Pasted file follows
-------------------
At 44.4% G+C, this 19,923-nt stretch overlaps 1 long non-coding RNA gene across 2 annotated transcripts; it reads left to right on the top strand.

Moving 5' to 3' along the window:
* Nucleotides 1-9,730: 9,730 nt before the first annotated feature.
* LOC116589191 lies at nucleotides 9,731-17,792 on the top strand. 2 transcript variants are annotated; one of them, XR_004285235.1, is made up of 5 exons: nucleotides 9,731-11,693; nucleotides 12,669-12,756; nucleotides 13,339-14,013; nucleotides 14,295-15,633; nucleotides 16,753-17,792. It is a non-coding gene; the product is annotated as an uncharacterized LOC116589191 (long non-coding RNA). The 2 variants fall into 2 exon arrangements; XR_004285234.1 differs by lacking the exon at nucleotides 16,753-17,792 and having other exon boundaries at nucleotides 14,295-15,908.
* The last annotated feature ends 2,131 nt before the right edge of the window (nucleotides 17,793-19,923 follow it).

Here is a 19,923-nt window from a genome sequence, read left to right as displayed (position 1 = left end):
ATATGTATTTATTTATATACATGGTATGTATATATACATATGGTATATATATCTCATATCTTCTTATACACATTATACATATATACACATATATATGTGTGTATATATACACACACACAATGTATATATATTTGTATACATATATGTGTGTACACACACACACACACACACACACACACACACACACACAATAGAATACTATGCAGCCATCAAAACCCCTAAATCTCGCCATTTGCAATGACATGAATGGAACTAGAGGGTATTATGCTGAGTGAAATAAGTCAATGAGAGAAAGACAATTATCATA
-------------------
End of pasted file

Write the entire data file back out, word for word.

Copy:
At 44.4% G+C, this 19,923-nt stretch overlaps 1 long non-coding RNA gene across 2 annotated transcripts; it reads left to right on the top strand.

Moving 5' to 3' along the window:
* Nucleotides 1-9,730: 9,730 nt before the first annotated feature.
* LOC116589191 lies at nucleotides 9,731-17,792 on the top strand. 2 transcript variants are annotated; one of them, XR_004285235.1, is made up of 5 exons: nucleotides 9,731-11,693; nucleotides 12,669-12,756; nucleotides 13,339-14,013; nucleotides 14,295-15,633; nucleotides 16,753-17,792. It is a non-coding gene; the product is annotated as an uncharacterized LOC116589191 (long non-coding RNA). The 2 variants fall into 2 exon arrangements; XR_004285234.1 differs by lacking the exon at nucleotides 16,753-17,792 and having other exon boundaries at nucleotides 14,295-15,908.
* The last annotated feature ends 2,131 nt before the right edge of the window (nucleotides 17,793-19,923 follow it).

Here is a 19,923-nt window from a genome sequence, read left to right as displayed (position 1 = left end):
ATATGTATTTATTTATATACATGGTATGTATATATACATATGGTATATATATCTCATATCTTCTTATACACATTATACATATATACACATATATATGTGTGTATATATACACACACACAATGTATATATATTTGTATACATATATGTGTGTACACACACACACACACACACACACACACACACACACACAATAGAATACTATGCAGCCATCAAAACCCCTAAATCTCGCCATTTGCAATGACATGAATGGAACTAGAGGGTATTATGCTGAGTGAAATAAGTCAATGAGAGAAAGACAATTATCATA